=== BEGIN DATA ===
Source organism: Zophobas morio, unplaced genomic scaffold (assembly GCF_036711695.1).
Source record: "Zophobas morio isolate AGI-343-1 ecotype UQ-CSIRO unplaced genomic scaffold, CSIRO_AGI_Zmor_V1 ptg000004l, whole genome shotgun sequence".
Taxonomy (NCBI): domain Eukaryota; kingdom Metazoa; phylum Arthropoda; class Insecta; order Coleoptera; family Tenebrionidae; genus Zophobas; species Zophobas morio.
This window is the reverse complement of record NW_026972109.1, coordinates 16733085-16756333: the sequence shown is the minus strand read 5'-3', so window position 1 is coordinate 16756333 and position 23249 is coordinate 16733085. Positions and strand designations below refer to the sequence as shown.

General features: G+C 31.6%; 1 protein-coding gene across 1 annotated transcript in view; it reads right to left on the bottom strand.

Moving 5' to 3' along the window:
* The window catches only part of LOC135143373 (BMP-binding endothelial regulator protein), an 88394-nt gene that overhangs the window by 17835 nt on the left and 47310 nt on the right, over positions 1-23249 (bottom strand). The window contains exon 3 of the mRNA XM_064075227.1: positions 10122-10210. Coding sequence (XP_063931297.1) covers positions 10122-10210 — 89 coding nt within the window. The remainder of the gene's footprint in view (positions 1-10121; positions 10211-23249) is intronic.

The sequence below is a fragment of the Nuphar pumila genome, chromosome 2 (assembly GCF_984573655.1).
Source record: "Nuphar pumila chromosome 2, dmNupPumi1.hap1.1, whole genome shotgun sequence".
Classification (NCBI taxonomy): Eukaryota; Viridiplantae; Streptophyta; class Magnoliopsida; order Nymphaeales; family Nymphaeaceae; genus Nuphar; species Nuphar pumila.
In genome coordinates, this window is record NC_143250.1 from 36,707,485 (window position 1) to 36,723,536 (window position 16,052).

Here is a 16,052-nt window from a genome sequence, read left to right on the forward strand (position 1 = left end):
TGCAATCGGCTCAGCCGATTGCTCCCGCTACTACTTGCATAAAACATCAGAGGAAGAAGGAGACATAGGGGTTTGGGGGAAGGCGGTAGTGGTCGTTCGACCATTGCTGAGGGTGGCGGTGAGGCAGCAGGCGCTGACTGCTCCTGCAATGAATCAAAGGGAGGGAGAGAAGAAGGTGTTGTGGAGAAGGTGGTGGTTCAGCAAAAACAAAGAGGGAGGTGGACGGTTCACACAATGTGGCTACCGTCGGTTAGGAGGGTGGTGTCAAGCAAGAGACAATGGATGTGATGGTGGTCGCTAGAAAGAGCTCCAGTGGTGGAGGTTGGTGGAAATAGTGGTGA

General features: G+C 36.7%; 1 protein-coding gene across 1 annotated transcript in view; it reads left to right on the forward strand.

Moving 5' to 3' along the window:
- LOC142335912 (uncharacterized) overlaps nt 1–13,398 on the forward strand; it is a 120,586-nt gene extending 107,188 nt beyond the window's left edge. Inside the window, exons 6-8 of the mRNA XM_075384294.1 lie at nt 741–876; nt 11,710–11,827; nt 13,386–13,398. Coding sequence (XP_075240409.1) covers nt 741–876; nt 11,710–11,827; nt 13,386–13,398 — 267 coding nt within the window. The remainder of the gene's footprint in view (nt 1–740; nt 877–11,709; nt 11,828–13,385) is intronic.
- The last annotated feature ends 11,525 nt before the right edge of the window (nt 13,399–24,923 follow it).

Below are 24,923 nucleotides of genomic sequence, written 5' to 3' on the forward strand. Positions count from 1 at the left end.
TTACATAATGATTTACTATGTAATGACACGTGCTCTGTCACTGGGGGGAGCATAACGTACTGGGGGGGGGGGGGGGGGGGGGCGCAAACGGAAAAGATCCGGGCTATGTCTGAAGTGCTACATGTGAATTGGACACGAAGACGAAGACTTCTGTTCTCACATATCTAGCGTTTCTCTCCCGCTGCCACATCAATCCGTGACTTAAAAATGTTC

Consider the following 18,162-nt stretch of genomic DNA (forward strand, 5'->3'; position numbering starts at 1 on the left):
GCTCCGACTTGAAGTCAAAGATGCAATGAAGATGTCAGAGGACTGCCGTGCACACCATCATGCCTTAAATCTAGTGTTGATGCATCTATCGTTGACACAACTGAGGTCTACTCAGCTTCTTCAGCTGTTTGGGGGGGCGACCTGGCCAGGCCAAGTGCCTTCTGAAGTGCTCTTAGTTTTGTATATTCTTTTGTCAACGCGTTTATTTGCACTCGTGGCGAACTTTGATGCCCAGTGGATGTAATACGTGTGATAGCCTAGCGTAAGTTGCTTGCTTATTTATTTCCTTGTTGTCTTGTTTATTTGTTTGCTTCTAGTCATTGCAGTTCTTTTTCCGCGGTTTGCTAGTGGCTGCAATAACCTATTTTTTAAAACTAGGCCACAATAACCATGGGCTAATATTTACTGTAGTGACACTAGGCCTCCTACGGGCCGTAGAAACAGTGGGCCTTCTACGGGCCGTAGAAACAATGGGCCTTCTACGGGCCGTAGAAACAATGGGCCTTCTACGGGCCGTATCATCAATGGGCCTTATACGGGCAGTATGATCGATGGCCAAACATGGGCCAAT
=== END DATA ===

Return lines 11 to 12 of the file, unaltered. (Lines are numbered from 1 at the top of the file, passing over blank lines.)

In genome coordinates, this window is record NC_143250.1 from 36,707,485 (window position 1) to 36,723,536 (window position 16,052).

Here is a 16,052-nt window from a genome sequence, read left to right on the forward strand (position 1 = left end):